And I’d paddle for the bigger ones, because he’d go if it was him. And if I got pounded it wouldn’t feel as bad as pulling back from the lip because I didn’t have the guts. I never wanted to admit to fear, and, truthfully, I felt like a better surfer than I was when he was watching. The shouts of his encouragement were pearls that I kept secretly. Damn, I wanted to be a good surfer so badly. I kept that secret, too.
Sometimes I wondered if it was my friendship with Luke that led to me surfing or if surfing had led to our friendship. I wasn’t sure, but it was a question that stayed with me. Either way, Luke was my best friend for a long time, until things went to shit.
My life came to revolve around surfing at the Point near Bateau Bay with Luke – chaining up my bike at the top of the cliff, unstrapping my board, running down the hill in my wetsuit, across the sand, onto the rock platform. I knew which rocks would be slippery and which ones were sharp with barnacles and limpets. I knew the rocks to wait on, the ones to hop across quickly, and the ones to clamber up to watch the swell steam in and crash. There was a flat rock where I’d put on my legrope. There was a last rock before the land turned into ocean; I’d seen people get washed off there by waist-high water that dragged them backwards, their legs in the air, their boards banging on the rocks. I’d wait while the waves surged over the Point, with the white water swamping my legs. When the surge subsided, I bolted, my legrope in hand, then made skittering steps across the last rock’s slippery surface and leapt into the sea, into its heaving foam. I’d sit up with the cliffs of the national park behind me and below them a line of sand running north in an arc before the spinifex.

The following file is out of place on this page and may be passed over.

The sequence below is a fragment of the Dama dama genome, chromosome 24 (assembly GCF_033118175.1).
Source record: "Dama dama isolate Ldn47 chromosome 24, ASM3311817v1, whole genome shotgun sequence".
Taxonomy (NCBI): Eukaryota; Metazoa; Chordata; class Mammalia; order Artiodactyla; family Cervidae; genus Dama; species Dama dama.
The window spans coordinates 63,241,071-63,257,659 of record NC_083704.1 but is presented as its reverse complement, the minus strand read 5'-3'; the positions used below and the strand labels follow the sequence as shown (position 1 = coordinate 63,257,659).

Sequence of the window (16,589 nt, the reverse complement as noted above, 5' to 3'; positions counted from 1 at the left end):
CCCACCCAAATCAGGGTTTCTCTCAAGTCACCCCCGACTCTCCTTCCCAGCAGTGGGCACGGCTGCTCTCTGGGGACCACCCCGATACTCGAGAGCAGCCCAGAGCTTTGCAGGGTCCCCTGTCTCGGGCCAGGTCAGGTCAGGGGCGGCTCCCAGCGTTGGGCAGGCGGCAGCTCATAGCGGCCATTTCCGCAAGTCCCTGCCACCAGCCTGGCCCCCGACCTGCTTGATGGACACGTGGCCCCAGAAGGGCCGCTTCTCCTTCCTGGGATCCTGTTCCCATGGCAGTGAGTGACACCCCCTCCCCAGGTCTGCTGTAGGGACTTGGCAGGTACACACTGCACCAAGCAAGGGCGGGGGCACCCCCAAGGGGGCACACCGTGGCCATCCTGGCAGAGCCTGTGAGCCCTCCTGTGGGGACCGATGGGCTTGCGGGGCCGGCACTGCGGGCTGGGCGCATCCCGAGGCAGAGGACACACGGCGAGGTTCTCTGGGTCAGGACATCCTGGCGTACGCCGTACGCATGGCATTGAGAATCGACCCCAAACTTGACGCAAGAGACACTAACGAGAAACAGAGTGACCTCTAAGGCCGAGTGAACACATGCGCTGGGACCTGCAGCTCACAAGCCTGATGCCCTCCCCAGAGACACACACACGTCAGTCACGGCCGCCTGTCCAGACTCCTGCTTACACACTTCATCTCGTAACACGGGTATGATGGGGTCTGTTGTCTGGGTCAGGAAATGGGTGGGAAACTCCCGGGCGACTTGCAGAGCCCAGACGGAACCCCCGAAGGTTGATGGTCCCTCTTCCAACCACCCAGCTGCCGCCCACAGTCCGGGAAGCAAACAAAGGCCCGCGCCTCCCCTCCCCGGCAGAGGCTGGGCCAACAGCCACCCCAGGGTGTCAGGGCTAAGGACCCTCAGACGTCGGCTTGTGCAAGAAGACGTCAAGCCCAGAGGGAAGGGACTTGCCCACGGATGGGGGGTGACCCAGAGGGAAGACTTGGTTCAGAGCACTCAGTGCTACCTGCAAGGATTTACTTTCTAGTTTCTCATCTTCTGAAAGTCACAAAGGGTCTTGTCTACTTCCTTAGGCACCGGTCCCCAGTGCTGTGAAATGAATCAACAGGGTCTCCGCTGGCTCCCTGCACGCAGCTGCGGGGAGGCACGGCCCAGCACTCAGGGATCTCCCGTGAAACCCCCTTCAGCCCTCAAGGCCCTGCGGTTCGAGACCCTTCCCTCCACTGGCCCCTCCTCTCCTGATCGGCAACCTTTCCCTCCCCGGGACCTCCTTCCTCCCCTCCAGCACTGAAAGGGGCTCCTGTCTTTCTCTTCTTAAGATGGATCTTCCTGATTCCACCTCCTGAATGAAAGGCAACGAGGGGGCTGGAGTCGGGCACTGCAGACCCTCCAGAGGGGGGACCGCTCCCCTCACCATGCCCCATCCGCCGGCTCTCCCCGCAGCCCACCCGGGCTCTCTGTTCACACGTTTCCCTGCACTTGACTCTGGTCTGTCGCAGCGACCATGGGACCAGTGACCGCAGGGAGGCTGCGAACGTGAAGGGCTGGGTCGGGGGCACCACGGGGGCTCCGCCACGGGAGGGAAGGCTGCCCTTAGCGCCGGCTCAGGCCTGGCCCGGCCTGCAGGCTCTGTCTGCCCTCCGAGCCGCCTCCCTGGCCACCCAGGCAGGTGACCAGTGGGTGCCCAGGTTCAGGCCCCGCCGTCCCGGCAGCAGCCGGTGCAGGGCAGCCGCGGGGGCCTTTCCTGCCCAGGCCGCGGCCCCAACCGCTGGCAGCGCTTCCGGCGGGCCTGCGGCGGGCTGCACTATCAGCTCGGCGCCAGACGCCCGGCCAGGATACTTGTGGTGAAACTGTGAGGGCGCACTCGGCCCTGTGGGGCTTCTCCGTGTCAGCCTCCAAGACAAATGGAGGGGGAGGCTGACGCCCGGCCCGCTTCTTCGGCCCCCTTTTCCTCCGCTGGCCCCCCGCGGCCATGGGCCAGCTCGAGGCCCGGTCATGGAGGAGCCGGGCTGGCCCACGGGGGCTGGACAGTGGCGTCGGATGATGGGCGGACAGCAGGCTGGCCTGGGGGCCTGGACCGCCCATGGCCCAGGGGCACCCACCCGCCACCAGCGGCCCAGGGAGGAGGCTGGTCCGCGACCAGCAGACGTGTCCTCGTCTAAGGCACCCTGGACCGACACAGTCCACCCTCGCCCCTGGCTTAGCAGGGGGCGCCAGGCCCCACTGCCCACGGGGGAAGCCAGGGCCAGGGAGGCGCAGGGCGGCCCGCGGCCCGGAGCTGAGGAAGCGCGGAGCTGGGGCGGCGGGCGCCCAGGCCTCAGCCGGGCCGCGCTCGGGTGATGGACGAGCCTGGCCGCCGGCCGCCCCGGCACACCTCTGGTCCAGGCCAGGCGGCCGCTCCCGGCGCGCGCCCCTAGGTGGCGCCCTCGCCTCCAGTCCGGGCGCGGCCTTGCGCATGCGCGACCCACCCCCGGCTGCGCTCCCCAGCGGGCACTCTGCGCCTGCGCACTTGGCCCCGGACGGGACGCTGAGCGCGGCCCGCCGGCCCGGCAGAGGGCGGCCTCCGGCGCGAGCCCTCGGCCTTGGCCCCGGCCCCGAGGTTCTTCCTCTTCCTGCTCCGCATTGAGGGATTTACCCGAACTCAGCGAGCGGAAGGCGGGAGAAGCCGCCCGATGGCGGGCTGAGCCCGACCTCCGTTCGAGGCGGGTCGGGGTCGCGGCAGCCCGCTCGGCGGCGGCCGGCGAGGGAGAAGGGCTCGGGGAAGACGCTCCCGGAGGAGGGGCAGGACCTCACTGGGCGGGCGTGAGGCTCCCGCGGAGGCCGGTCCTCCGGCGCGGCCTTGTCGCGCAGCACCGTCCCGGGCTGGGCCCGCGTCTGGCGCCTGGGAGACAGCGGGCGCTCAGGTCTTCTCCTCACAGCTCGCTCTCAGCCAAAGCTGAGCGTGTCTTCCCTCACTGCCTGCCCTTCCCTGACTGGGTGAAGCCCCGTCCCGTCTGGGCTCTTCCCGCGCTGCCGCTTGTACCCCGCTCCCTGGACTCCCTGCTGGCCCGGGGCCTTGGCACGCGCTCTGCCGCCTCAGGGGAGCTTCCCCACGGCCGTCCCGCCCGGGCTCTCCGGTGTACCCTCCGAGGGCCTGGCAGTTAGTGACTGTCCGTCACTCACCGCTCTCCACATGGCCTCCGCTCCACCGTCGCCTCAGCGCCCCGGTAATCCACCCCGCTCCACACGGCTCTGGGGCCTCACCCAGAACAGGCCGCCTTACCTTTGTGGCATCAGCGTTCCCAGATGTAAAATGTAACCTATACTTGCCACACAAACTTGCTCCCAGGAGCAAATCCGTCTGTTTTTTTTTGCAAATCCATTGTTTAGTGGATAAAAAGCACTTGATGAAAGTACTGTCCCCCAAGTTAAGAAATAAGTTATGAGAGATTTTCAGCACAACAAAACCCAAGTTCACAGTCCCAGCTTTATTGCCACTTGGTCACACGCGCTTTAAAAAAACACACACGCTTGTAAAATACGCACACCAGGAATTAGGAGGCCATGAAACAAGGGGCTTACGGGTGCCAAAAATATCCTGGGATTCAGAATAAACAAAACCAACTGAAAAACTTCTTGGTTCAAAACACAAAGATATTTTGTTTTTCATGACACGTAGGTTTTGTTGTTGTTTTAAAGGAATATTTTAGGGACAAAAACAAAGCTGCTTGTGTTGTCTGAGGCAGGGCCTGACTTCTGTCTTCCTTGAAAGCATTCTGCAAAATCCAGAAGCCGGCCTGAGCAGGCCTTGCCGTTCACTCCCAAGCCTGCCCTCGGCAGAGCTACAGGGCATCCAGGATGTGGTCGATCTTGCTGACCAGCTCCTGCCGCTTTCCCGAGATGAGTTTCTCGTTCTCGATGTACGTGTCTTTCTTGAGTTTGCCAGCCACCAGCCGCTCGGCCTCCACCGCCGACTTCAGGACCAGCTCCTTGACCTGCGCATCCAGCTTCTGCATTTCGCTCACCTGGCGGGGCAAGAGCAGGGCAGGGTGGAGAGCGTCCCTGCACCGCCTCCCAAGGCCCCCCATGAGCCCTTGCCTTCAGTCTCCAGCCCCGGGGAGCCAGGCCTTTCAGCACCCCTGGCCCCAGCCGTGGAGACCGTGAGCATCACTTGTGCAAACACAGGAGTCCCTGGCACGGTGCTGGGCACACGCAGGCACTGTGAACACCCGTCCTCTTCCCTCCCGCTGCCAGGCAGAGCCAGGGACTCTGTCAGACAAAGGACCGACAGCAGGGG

Here: watch the swell come. Watch it rise and gather. It slows as it feels the rock floor beneath and morphs from a thick lump into a steep wall. The good waves develop a bowl-shaped peak. I paddle to the middle of the peak, and spin to face the shore, and feel the wave lift me up its face, and when it is about to pitch, I stand. A sharp drop; the front of the surfboard hanging in midair, my arms above my head, my legs straight. That moment of weightlessness when the back end might slide out, and the fins lose their bite, and the board spins out beneath me, and the lip of the wave drills me into sea. But the board lands flat on the wave face and the fins hold, my knees bend, and I lean over my right shoulder into a turn. Hearing the wave breaking, seeing the wall rise, my back foot pushing on the tail of the board and spraying out a fan of water is the best feeling in surfing for me.
I remember the Point on windless, empty afternoons, when I stayed out late until street lamps came on and stars appeared, and the waves looked as black as tar and the only difference between the sky and sea was the rippling of the water. I sat at the Point in those dusky moments, my board barely moving, the sea a sheet of glass, white water racing neon to the beach. Those were moments when my mind was perfectly quiet.